The Welsh town of Monmouth is to become the world’s first “wikipedia town”. In a project that involves kitting out the whole town with free wifi hotspots and sticking QR codes on all significant monuments and places of interest, “Monmouthpedia” enables tourists to call up community-generated articles on their smartphones.
The project doesn’t simply use QR codes that link to a specific article, but to a wikipedia article in the user’s own language where available. This is enabled by the QR-Pedia website, which anyone can use to convert a link from a Wikipedia article into a QR code that ascertains the user’s language an delivers the article in the right language.
I can see this being a success because the QR codes make it much easier to find information about specific objects without having to type in a long, complicated URL, and you have a good idea of what information you are requesting. In many cases, QR codes are used unnecessarily (presumably because they are fashionable) on flyers and posters and link to a company’s website, which would be easier to call up by typing in the URL or searching for it. I also find that you often do not know what the QR code links to, which isn’t a great motivating factor either.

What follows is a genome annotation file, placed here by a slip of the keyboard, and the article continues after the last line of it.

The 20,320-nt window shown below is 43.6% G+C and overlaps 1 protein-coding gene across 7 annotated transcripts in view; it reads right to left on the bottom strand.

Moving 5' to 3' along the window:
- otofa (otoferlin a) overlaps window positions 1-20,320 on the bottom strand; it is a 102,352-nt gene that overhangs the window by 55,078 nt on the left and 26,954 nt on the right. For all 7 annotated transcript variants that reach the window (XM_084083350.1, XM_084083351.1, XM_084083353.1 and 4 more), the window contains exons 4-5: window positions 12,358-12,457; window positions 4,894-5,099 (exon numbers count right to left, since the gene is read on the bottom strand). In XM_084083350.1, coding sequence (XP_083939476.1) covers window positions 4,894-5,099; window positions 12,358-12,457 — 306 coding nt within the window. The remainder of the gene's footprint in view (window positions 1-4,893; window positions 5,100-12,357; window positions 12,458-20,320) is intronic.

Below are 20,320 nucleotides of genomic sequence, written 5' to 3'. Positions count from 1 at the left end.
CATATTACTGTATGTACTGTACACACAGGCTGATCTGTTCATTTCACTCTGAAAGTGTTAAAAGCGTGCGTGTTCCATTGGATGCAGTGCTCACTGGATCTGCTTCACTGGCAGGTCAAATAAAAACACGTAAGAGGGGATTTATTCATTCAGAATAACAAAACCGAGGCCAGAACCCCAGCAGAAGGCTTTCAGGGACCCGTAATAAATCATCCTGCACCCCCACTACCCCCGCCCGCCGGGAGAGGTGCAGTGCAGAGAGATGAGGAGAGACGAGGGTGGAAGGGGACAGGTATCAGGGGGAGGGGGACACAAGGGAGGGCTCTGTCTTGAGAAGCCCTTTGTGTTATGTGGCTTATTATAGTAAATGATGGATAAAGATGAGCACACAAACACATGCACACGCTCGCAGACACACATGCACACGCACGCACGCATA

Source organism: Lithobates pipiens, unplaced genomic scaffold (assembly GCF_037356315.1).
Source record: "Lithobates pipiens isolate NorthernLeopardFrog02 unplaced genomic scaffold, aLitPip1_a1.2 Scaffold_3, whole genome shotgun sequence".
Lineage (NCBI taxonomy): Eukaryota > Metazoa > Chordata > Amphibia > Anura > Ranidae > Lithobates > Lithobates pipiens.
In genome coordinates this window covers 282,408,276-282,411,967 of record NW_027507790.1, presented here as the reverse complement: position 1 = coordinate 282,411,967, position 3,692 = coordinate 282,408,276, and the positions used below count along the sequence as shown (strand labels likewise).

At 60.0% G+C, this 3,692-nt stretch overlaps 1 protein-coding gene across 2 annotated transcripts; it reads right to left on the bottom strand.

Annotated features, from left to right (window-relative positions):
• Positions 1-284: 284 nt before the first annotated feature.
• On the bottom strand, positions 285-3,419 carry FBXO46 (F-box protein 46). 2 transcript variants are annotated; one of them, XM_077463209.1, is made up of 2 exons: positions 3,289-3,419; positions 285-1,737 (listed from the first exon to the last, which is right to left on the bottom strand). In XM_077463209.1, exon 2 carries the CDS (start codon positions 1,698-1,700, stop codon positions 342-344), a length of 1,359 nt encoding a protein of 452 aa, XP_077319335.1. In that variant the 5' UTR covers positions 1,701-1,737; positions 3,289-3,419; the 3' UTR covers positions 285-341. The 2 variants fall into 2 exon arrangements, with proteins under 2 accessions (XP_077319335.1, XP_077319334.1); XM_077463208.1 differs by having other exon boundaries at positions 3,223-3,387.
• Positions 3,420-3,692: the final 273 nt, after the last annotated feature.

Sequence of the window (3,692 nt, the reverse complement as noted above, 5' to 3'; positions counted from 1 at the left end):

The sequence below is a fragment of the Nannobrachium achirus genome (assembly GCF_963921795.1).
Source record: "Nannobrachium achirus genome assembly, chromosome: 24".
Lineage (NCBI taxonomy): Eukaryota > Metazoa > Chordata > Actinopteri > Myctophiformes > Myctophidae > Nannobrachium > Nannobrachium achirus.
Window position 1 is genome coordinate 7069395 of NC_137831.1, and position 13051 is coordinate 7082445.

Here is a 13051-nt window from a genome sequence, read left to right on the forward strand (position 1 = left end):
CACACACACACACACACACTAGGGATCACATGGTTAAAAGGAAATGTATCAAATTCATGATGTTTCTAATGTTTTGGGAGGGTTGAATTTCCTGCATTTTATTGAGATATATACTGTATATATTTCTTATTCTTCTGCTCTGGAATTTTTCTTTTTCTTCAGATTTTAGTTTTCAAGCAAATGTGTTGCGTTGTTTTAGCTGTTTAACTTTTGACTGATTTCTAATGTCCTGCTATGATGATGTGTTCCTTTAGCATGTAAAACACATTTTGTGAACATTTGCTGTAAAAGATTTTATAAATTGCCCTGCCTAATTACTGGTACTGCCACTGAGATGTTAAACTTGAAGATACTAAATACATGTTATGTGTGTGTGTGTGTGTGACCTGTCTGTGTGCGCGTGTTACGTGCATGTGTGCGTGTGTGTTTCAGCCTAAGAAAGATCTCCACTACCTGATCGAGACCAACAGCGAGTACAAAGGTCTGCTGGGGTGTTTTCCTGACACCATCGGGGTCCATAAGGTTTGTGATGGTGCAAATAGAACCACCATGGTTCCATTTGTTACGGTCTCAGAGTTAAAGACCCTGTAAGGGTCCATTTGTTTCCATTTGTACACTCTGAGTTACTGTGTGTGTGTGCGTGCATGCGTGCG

Another innovative example of QR code use is the Korean supermarket in an underground station that consists of pictures of products, each with an associated QR code. Again, the QR code links to a very specific object and it’s obvious what you can expect when you scan the code.